Today is Rembrandt’s 407th birthday (thank you, Google). I found this out as I sat down to write a quick post about our vacation. However, when I learned of this, I was compelled to write about Rembrandt. I love his work. His depiction of light and dark. The haunting expressions on his subjects’ faces. His rich use of the color red. A copy of this painting below hangs in the foyer of my home, right next to the front door:
The title of the piece is “The Return of the Prodigal Son“. I came across it about ten years ago in one of the texts I was using in my ninth grade English class. I fell in love with it immediately. It made my heart weep. I know that sounds weird, but, as a man, I find I do not cry enough. Yet, there are moments when I see or experience something where my heart aches in a way that makes me feel as if I am crying. That’s what I feel when I view this work of art. Rembrandt captures so many emotions in the painting that we experience as humans: love, sin, jealousy, and, if we’re lucky, forgiveness. He has created a blend of contradictions: beauty and ugliness; love and hatred; wealth and poverty; satisfaction and disgust. I had my students each assume the role of one of the subjects in the painting, and write from that person’s perspective. The results were profound. And in doing so, I realized that I have experienced each of these perspectives depicted in the piece: I have been the sinner, I have been the jealous brother, I have been the bewildered bystander, and I have been the one who forgives.
As a child, I remember hearing the gospel story of the prodigal son at church on Sundays. I hated this story. It angered me. I was so mad that the father would take back his son after all of the horrible things he did, including shutting out his family as he went about the land sinning–drinking and sleeping around. I, of course, identified with the responsible brother. The one who tried to avoid sin. The one who saved his inheritance for a rainy day. The one who obeyed his father, and stayed on to help him tend to his house. I identified so strongly with what I came to understand in retrospect was his self-righteous attitude. A lifetime later, so much of my attitude has changed.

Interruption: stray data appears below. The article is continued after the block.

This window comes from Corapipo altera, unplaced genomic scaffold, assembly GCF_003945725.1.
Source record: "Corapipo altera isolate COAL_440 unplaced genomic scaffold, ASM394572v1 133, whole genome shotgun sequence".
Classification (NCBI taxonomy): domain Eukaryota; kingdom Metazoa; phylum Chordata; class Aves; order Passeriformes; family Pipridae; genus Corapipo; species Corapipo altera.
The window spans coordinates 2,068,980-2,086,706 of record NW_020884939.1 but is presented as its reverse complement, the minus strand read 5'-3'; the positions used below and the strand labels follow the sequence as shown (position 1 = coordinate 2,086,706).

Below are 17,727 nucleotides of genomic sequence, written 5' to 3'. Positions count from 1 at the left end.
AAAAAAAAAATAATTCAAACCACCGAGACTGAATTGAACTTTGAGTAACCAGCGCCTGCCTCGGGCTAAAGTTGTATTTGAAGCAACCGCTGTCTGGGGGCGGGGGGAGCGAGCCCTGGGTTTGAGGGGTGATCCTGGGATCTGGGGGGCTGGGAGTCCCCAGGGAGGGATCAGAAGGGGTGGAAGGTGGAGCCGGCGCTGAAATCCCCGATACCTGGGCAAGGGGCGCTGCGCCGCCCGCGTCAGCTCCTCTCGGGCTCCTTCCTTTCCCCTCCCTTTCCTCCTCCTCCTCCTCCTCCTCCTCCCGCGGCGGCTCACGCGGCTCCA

I am not a very religious person today, yet this story is one that I continue to hold dear. To me, it conveys all that forgiveness entails. The prodigal son signifies all the ugliness found in our wrongdoings, yet there is a fragile beauty in his tattered appearance–a beauty that only a parent could understand. The hands of the father convey how such a simple gesture of love can melt away all the fear, the shame, and pride that prevents one from seeking forgiveness. Those hands embrace the sinner and the son. True, there will always be those like the brother, who stand above these two–so high and mighty–looking down his nose at such a pure, honest gesture. Yet, there will also be others who bear witness to this selfless, sincere expression of unconditional love found in forgiveness. And perhaps those people will walk away from this scene and find it in their hearts to embrace another who hurt them, who betrayed them, who wronged them.
Yes, this painting hangs in my hallway by the front door. I look at it often when I go to turn on the front light at night. I imagine those who have wronged me returning, and I pray that I have the strength of the father to forgive. I think about those who I have hurt, and wonder what would happen if I knelt at their feet. I carry this image in my mind as I work through so many fractured relationships in my life. I am not naive enough to think that all will someday be right, but I never underestimate the power and healing found in one’s willingness to forgive, to be forgiven.
Thank you, Rembrandt.